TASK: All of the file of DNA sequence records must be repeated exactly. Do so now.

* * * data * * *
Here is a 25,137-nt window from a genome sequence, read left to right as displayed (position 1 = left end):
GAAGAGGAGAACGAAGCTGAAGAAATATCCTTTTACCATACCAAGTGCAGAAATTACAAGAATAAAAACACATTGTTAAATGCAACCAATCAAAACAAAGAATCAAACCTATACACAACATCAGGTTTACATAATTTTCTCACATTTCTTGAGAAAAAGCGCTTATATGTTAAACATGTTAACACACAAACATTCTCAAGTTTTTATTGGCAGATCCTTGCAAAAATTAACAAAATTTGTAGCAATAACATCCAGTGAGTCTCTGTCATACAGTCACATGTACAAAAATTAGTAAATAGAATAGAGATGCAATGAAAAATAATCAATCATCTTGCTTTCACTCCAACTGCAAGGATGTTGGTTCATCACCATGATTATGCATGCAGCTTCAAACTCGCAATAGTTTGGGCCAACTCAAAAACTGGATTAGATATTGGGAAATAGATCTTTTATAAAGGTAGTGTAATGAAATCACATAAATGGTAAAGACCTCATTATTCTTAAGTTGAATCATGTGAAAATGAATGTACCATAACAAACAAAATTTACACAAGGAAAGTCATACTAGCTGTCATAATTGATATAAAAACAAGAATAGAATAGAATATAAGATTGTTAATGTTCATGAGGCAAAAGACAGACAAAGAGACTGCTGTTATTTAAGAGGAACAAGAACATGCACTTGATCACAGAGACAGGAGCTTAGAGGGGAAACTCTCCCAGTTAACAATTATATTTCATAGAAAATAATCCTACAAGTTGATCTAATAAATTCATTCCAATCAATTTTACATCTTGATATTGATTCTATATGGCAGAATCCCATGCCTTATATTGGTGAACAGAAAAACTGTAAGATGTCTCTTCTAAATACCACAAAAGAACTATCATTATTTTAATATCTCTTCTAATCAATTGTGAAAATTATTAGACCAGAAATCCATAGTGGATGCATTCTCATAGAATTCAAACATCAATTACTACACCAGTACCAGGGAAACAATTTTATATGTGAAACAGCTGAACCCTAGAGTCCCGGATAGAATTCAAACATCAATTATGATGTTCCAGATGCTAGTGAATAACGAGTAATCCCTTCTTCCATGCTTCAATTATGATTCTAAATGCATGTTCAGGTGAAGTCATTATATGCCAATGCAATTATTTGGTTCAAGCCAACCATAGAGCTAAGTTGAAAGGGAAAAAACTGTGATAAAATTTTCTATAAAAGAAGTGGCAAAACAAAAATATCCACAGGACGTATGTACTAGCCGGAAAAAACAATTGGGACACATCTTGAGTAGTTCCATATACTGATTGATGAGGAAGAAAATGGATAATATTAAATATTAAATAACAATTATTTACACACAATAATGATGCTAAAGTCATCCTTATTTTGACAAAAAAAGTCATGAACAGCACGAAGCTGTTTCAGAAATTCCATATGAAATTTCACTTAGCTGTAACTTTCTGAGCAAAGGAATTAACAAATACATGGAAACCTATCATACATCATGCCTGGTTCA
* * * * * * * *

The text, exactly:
Here is a 25,137-nt window from a genome sequence, read left to right as displayed (position 1 = left end):
GAAGAGGAGAACGAAGCTGAAGAAATATCCTTTTACCATACCAAGTGCAGAAATTACAAGAATAAAAACACATTGTTAAATGCAACCAATCAAAACAAAGAATCAAACCTATACACAACATCAGGTTTACATAATTTTCTCACATTTCTTGAGAAAAAGCGCTTATATGTTAAACATGTTAACACACAAACATTCTCAAGTTTTTATTGGCAGATCCTTGCAAAAATTAACAAAATTTGTAGCAATAACATCCAGTGAGTCTCTGTCATACAGTCACATGTACAAAAATTAGTAAATAGAATAGAGATGCAATGAAAAATAATCAATCATCTTGCTTTCACTCCAACTGCAAGGATGTTGGTTCATCACCATGATTATGCATGCAGCTTCAAACTCGCAATAGTTTGGGCCAACTCAAAAACTGGATTAGATATTGGGAAATAGATCTTTTATAAAGGTAGTGTAATGAAATCACATAAATGGTAAAGACCTCATTATTCTTAAGTTGAATCATGTGAAAATGAATGTACCATAACAAACAAAATTTACACAAGGAAAGTCATACTAGCTGTCATAATTGATATAAAAACAAGAATAGAATAGAATATAAGATTGTTAATGTTCATGAGGCAAAAGACAGACAAAGAGACTGCTGTTATTTAAGAGGAACAAGAACATGCACTTGATCACAGAGACAGGAGCTTAGAGGGGAAACTCTCCCAGTTAACAATTATATTTCATAGAAAATAATCCTACAAGTTGATCTAATAAATTCATTCCAATCAATTTTACATCTTGATATTGATTCTATATGGCAGAATCCCATGCCTTATATTGGTGAACAGAAAAACTGTAAGATGTCTCTTCTAAATACCACAAAAGAACTATCATTATTTTAATATCTCTTCTAATCAATTGTGAAAATTATTAGACCAGAAATCCATAGTGGATGCATTCTCATAGAATTCAAACATCAATTACTACACCAGTACCAGGGAAACAATTTTATATGTGAAACAGCTGAACCCTAGAGTCCCGGATAGAATTCAAACATCAATTATGATGTTCCAGATGCTAGTGAATAACGAGTAATCCCTTCTTCCATGCTTCAATTATGATTCTAAATGCATGTTCAGGTGAAGTCATTATATGCCAATGCAATTATTTGGTTCAAGCCAACCATAGAGCTAAGTTGAAAGGGAAAAAACTGTGATAAAATTTTCTATAAAAGAAGTGGCAAAACAAAAATATCCACAGGACGTATGTACTAGCCGGAAAAAACAATTGGGACACATCTTGAGTAGTTCCATATACTGATTGATGAGGAAGAAAATGGATAATATTAAATATTAAATAACAATTATTTACACACAATAATGATGCTAAAGTCATCCTTATTTTGACAAAAAAAGTCATGAACAGCACGAAGCTGTTTCAGAAATTCCATATGAAATTTCACTTAGCTGTAACTTTCTGAGCAAAGGAATTAACAAATACATGGAAACCTATCATACATCATGCCTGGTTCA